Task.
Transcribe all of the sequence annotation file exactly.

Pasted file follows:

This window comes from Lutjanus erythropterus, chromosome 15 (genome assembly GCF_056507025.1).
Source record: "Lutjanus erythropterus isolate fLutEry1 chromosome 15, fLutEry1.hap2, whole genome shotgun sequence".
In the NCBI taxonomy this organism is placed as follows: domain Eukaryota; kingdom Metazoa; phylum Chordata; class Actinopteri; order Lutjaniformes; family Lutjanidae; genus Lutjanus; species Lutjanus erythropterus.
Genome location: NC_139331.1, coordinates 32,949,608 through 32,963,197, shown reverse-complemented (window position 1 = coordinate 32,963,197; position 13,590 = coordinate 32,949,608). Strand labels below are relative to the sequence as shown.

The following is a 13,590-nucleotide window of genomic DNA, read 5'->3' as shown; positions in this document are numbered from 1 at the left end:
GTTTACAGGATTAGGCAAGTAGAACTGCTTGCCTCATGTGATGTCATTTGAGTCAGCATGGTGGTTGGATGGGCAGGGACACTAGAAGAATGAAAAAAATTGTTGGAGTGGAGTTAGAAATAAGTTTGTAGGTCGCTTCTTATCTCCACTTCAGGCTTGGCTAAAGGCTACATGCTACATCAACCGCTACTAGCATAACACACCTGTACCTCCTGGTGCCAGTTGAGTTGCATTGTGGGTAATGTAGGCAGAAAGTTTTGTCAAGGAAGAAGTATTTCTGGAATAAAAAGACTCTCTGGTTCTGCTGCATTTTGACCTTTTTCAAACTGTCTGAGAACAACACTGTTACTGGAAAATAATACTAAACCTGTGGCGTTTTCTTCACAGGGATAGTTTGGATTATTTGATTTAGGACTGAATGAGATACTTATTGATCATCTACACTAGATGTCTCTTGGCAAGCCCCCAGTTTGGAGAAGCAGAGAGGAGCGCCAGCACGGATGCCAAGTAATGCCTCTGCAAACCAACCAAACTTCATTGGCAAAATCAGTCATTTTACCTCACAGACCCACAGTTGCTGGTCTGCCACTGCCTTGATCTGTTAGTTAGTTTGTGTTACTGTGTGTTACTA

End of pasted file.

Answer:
This window comes from Lutjanus erythropterus, chromosome 15 (genome assembly GCF_056507025.1).
Source record: "Lutjanus erythropterus isolate fLutEry1 chromosome 15, fLutEry1.hap2, whole genome shotgun sequence".
In the NCBI taxonomy this organism is placed as follows: domain Eukaryota; kingdom Metazoa; phylum Chordata; class Actinopteri; order Lutjaniformes; family Lutjanidae; genus Lutjanus; species Lutjanus erythropterus.
Genome location: NC_139331.1, coordinates 32,949,608 through 32,963,197, shown reverse-complemented (window position 1 = coordinate 32,963,197; position 13,590 = coordinate 32,949,608). Strand labels below are relative to the sequence as shown.

The following is a 13,590-nucleotide window of genomic DNA, read 5'->3' as shown; positions in this document are numbered from 1 at the left end:
GTTTACAGGATTAGGCAAGTAGAACTGCTTGCCTCATGTGATGTCATTTGAGTCAGCATGGTGGTTGGATGGGCAGGGACACTAGAAGAATGAAAAAAATTGTTGGAGTGGAGTTAGAAATAAGTTTGTAGGTCGCTTCTTATCTCCACTTCAGGCTTGGCTAAAGGCTACATGCTACATCAACCGCTACTAGCATAACACACCTGTACCTCCTGGTGCCAGTTGAGTTGCATTGTGGGTAATGTAGGCAGAAAGTTTTGTCAAGGAAGAAGTATTTCTGGAATAAAAAGACTCTCTGGTTCTGCTGCATTTTGACCTTTTTCAAACTGTCTGAGAACAACACTGTTACTGGAAAATAATACTAAACCTGTGGCGTTTTCTTCACAGGGATAGTTTGGATTATTTGATTTAGGACTGAATGAGATACTTATTGATCATCTACACTAGATGTCTCTTGGCAAGCCCCCAGTTTGGAGAAGCAGAGAGGAGCGCCAGCACGGATGCCAAGTAATGCCTCTGCAAACCAACCAAACTTCATTGGCAAAATCAGTCATTTTACCTCACAGACCCACAGTTGCTGGTCTGCCACTGCCTTGATCTGTTAGTTAGTTTGTGTTACTGTGTGTTACTA